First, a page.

Need Flash in Aviation?

Cessna 195 on floats captured by Z 8 / Z14-24f2.8 w/ 2x Profoto A10 in Octas

“I shoot at airshows, why do I need flash?” I seriously get asked this, a lot and the answer is a resounding … oh heck yeah! The normal response to this is, “I don’t photograph people so do I still need flash?” That opens the doors to all sorts of things but for right now, I’m going to just stick with flash and aircraft. When I was asked about using flash with aircraft recently, the questioner simply said, “I can use AI masking so I don’t need flash.”

Working on a project, I wanted to make magic for the statics and pilot portrait. A big part of the story is the floating hangar where the 195 resides. Yeah, I could have moved the 195 out into the water for the statics easy peasy but that would have just been a plane in the water. A floating hangar is really unique so up on its “platform” in the hangar was my only option. The issue was, there was no light and to tell the visual story, I needed to write with light. That means, flash! In this case, I simply put two Profoto A10 in their Octa on stands at 45 degrees to the nose of the plane. Why in Octas? Look at the quality of light! Look at the visual impact of the angle of the floats shooting at 14mm! What you see here is the before and after shots as I dialed in the exposure for the 195 (flash) and the underexposure (in camera exp comp) in the camera for outside.

I would encourage you to look at the before and after down below over and over again. Look at the information that pops because of the flash and the information that disappears by underexposing for the exterior. Look at the drama that the Profotos bring to the scene. It didn’t take much light, but it did take light. Most questions that you ask of your photography, you need to find the answer that works for you. One of the most important I feel is, need flash in aviation?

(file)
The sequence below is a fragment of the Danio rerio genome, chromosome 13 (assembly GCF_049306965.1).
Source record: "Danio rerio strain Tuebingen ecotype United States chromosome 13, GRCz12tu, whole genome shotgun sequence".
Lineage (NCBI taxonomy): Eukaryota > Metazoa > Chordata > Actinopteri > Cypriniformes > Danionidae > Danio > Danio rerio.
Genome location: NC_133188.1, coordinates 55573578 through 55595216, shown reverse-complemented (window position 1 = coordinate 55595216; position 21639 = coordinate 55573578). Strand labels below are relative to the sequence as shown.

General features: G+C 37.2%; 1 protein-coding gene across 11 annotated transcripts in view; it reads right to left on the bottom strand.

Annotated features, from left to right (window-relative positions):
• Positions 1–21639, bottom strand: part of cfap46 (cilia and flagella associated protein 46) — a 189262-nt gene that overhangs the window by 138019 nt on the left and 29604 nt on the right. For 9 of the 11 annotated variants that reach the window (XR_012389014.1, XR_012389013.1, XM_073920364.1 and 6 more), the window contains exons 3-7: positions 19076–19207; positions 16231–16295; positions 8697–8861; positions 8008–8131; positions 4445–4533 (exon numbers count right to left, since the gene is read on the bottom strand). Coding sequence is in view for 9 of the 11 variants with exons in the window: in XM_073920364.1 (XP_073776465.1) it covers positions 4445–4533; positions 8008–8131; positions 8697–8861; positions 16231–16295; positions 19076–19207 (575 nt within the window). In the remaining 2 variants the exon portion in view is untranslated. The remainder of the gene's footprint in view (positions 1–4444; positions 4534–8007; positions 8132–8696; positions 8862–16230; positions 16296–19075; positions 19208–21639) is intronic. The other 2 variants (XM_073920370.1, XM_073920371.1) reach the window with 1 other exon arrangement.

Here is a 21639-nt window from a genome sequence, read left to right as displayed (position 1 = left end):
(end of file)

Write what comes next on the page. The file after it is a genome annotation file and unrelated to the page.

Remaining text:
Three Forks Flyin – Wow!

Three Fork Flyin under the wing campers captured by Z 8 / Z70-200f2.8

The alarm had us on our feet at 02:00. By 02:30 the coffee was in the mugs and along with us, in the truck heading east. We had been forewarned that the weather looked bad for flying and few aircraft were expected. Jake was going to be there and we wanted to spend a day with him so we were going no matter what. But you just never know right? I firmly believe that the worst weather can make for some of the best photography. We want through a couple of big down pours on our three hour drive and as we came over the last pass dropping down into Three Forks I saw on the horizon eerie red patches of light. It’s why I say to aviation photographers, just show up!

The Three Forks airport is a delightful small town field! The gate was open so with camera in hand, I walked in with the twenty or so aircraft tied down on the ramp. Tents dotted the field. The ramp was wet with large puddles from the recently ceased rains. To the east, the storm started to break and the light began to dance off the heavens and the tarmac. It was photographic and spiritual shang-ri-la as I was the only one about to soak it all in.

The Three Forks Flyin never disappoints! The great folks make it seem like going home week. Planes flyin early for the delicious pancake breakfast. There is nothing like eating a hot and delicious breakfast with hot coffee on the ramp with pilots just dying to take you flying! They are there all day with that intent as the day ends with an amazing roast beef dinner. In between there are stoll contests, floor drops, ping-pong ball drops, plane judging and fellowship.

Jake and I just wandered the ramp with camera on shoulder. The size and proximity of the field made the Z 8 / Z70-200f2.8 the perfect rig for shooting. The Z24-70f2.8 was in the vest pocket for some static and portrait work. The clouds stuck around until the afternoon keeping it cool and the light doable for all day shooting. Probably why I came back with nearly 5k images to file (be sure to check out the gallery below!). In all honesty, can’t think of a better way to spend the day. On the three hour drive back after dinner, Sharon & I were a buzz with conversation about the day. All I can say is thanks to all at MAAA cause once again, Three Forks Flyin, wow!